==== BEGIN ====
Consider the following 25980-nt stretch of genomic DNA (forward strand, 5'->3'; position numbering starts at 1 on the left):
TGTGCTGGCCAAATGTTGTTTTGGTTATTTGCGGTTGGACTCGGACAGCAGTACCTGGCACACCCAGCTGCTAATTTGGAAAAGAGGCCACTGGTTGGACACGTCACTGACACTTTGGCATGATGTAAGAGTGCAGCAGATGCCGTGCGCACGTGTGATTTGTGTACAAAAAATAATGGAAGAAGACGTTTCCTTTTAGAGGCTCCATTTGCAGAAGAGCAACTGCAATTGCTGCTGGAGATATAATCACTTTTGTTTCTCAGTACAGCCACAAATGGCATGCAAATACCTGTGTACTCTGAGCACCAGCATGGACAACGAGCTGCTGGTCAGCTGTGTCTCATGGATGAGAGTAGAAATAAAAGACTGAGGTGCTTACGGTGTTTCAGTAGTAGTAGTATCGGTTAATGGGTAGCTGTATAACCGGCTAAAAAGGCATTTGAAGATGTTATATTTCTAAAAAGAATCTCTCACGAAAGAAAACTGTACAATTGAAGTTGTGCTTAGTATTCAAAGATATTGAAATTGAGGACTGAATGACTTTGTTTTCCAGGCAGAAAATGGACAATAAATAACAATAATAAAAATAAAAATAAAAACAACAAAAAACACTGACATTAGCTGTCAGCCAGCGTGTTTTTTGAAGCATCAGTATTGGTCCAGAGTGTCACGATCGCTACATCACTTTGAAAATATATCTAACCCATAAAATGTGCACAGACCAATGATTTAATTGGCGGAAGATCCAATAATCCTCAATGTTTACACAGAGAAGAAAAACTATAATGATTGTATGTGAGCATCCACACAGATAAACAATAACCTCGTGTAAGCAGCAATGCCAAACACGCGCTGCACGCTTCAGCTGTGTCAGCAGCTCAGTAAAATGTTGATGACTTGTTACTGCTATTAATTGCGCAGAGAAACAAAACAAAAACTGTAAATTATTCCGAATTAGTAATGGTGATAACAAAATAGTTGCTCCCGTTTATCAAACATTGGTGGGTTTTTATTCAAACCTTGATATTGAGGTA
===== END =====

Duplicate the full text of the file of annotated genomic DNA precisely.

Consider the following 25980-nt stretch of genomic DNA (forward strand, 5'->3'; position numbering starts at 1 on the left):
TGTGCTGGCCAAATGTTGTTTTGGTTATTTGCGGTTGGACTCGGACAGCAGTACCTGGCACACCCAGCTGCTAATTTGGAAAAGAGGCCACTGGTTGGACACGTCACTGACACTTTGGCATGATGTAAGAGTGCAGCAGATGCCGTGCGCACGTGTGATTTGTGTACAAAAAATAATGGAAGAAGACGTTTCCTTTTAGAGGCTCCATTTGCAGAAGAGCAACTGCAATTGCTGCTGGAGATATAATCACTTTTGTTTCTCAGTACAGCCACAAATGGCATGCAAATACCTGTGTACTCTGAGCACCAGCATGGACAACGAGCTGCTGGTCAGCTGTGTCTCATGGATGAGAGTAGAAATAAAAGACTGAGGTGCTTACGGTGTTTCAGTAGTAGTAGTATCGGTTAATGGGTAGCTGTATAACCGGCTAAAAAGGCATTTGAAGATGTTATATTTCTAAAAAGAATCTCTCACGAAAGAAAACTGTACAATTGAAGTTGTGCTTAGTATTCAAAGATATTGAAATTGAGGACTGAATGACTTTGTTTTCCAGGCAGAAAATGGACAATAAATAACAATAATAAAAATAAAAATAAAAACAACAAAAAACACTGACATTAGCTGTCAGCCAGCGTGTTTTTTGAAGCATCAGTATTGGTCCAGAGTGTCACGATCGCTACATCACTTTGAAAATATATCTAACCCATAAAATGTGCACAGACCAATGATTTAATTGGCGGAAGATCCAATAATCCTCAATGTTTACACAGAGAAGAAAAACTATAATGATTGTATGTGAGCATCCACACAGATAAACAATAACCTCGTGTAAGCAGCAATGCCAAACACGCGCTGCACGCTTCAGCTGTGTCAGCAGCTCAGTAAAATGTTGATGACTTGTTACTGCTATTAATTGCGCAGAGAAACAAAACAAAAACTGTAAATTATTCCGAATTAGTAATGGTGATAACAAAATAGTTGCTCCCGTTTATCAAACATTGGTGGGTTTTTATTCAAACCTTGATATTGAGGTA